After passing President Biden’s $1.9 trillion American Rescue Plan, Congress is beginning to move on enacting the rest of his “Build Back Better” recovery agenda. This next bill presents a unique opportunity to finally fund long-neglected public investments in infrastructure and scientific research that lay the foundation for robust economic growth. But at a time of skyrocketing budget deficits and rising inequality, lawmakers should also be pursuing changes to our tax code that equitably and efficiently raise enough revenue to fund these and other national priorities.
Unfortunately, Republicans in Congress seem to believe the opposite: on the same day they voted unanimously against giving aid to help lower- and middle-income Americans weather the pandemic, Senate Republicans introduced a bill to cut taxes exclusively for multi-millionaires who inherit their wealth. The GOP’s tone-deaf pursuit of their tax-cuts-at-any-cost agenda is galling: there is simply no good reason that a wealthy heir should pay less in taxes than a middle-class schoolteacher or an entrepreneur who earns their wealth through hard work. Lawmakers should raise taxes on inheritances, not cut them.
The federal government currently levies a tax of up to 40 percent on the value of estates that exceeds an exemption of $11.7 million if the estate belonged to an individual or $23.4 million if it belonged to a couple. When Republicans raised the exemption threshold to these levels in 2017, they claimed to be doing so to alleviate an onerous burden on estates primarily comprised of small businesses and family farms. But the reality is that less than 0.1 percent of estates were subject to the tax before Republicans doubled the exemption, and less than 2 percent of those estates included family farms or small businesses. Senate Republicans now seek to eliminate this tax on the ultra-wealthy entirely on the basis that it is an unfair form of double taxation – a “death tax” – because the person who died paid income taxes when they earned the money that is being left to heirs.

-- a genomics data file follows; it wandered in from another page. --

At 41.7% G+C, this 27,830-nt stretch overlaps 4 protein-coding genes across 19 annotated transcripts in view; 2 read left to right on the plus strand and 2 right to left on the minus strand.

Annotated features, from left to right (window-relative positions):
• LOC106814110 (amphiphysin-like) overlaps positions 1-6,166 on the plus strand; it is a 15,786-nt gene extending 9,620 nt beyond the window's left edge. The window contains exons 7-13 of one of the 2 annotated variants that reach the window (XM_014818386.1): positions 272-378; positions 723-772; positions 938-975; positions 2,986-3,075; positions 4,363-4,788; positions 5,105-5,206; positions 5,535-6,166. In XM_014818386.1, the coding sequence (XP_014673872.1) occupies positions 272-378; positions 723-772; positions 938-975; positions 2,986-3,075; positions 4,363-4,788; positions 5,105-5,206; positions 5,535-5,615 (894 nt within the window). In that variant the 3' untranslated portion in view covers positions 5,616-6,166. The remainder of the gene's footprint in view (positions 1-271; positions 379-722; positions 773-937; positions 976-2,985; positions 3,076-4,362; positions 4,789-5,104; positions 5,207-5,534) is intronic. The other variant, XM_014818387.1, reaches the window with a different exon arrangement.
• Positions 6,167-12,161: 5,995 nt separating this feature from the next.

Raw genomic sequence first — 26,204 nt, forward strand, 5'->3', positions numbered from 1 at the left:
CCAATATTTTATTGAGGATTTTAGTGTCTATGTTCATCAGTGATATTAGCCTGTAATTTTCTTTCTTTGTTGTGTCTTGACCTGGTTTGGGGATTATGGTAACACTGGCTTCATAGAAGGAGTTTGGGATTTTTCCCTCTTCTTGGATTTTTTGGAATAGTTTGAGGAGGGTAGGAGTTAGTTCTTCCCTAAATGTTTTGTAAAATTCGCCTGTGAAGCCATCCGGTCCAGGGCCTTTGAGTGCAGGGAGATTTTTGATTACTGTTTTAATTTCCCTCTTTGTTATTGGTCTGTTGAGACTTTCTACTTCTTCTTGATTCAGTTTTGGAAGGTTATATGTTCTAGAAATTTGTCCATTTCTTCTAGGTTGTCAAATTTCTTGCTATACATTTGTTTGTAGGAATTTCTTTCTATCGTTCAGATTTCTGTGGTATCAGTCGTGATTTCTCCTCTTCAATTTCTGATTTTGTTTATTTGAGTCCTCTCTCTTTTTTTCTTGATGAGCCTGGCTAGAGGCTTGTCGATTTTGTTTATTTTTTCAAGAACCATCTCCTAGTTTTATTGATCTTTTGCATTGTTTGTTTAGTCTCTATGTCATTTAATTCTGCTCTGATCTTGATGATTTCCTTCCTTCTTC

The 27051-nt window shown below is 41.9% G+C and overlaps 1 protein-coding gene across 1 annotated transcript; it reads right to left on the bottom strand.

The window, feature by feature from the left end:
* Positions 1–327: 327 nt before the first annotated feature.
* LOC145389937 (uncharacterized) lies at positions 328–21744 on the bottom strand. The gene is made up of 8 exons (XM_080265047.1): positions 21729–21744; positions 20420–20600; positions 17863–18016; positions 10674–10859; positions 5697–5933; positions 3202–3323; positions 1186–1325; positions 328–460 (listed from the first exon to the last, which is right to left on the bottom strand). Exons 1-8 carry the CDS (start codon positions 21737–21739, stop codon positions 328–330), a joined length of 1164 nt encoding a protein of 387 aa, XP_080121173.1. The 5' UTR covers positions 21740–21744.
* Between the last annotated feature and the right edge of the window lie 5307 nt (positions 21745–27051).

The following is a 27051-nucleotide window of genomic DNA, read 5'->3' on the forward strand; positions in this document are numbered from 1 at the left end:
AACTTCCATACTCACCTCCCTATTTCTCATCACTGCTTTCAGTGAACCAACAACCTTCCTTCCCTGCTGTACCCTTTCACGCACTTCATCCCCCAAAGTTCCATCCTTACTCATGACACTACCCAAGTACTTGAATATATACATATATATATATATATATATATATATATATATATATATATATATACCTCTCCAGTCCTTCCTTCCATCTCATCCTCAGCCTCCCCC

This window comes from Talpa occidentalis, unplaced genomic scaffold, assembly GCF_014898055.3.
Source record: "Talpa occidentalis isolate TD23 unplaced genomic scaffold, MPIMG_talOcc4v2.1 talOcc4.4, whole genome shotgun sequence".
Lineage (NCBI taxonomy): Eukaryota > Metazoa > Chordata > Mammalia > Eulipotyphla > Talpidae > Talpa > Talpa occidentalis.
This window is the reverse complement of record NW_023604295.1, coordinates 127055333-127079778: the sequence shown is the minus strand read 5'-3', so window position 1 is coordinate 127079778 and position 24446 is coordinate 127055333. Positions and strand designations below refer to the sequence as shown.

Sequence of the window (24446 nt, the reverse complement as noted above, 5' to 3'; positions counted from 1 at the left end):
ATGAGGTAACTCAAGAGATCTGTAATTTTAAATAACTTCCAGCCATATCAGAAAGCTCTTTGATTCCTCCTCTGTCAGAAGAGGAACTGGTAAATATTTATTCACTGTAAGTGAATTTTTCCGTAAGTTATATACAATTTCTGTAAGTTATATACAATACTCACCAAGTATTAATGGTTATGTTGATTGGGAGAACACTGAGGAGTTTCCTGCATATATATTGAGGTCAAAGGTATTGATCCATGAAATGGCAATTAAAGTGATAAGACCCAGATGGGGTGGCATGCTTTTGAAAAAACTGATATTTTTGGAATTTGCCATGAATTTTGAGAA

The GOP’s complaints about double taxation are a red herring: although the tax is technically applied to the decedent’s estate, the person who bears the tax is the heir because the tax comes out of their inheritance. Why should someone pay a tax on income they earn through their own hard work but not on income they receive solely because they were lucky enough to be born to wealthy parents? Over a third of all wealth in the United States comes from inheritance and over 40 percent of that inherited wealth came from the top 4 percent of inheritances worth over $1,000,000. Every dollar raised from taxing the unearned income of the wealthy is a dollar the government does not need to raise by taxing work or productive investment.
Democrats should thus meet Republicans’ proposal to repeal the estate tax with one of their own: instead of taxing a person’s estate at death, the federal government should tax the inheritance as income received by heirs through a progressive inheritance tax. Inheritance above a lifetime exemption of $1 million (or however low lawmakers can get political consensus for) should be subject to the heir’s personal income tax rate plus a 20 percent surtax, with heirs who are otherwise middle-income being allowed to amortize (or spread out for accounting purposes) their inheritance over five years so it falls into lower tax brackets than those of the ultra-wealthy. The very few people who inherit less in liquid assets than they owe in tax on illiquid assets they inherit, such as a family farm or small business, would be given the option to delay paying the remaining the tax (plus market-rate interest) indefinitely until the asset is sold.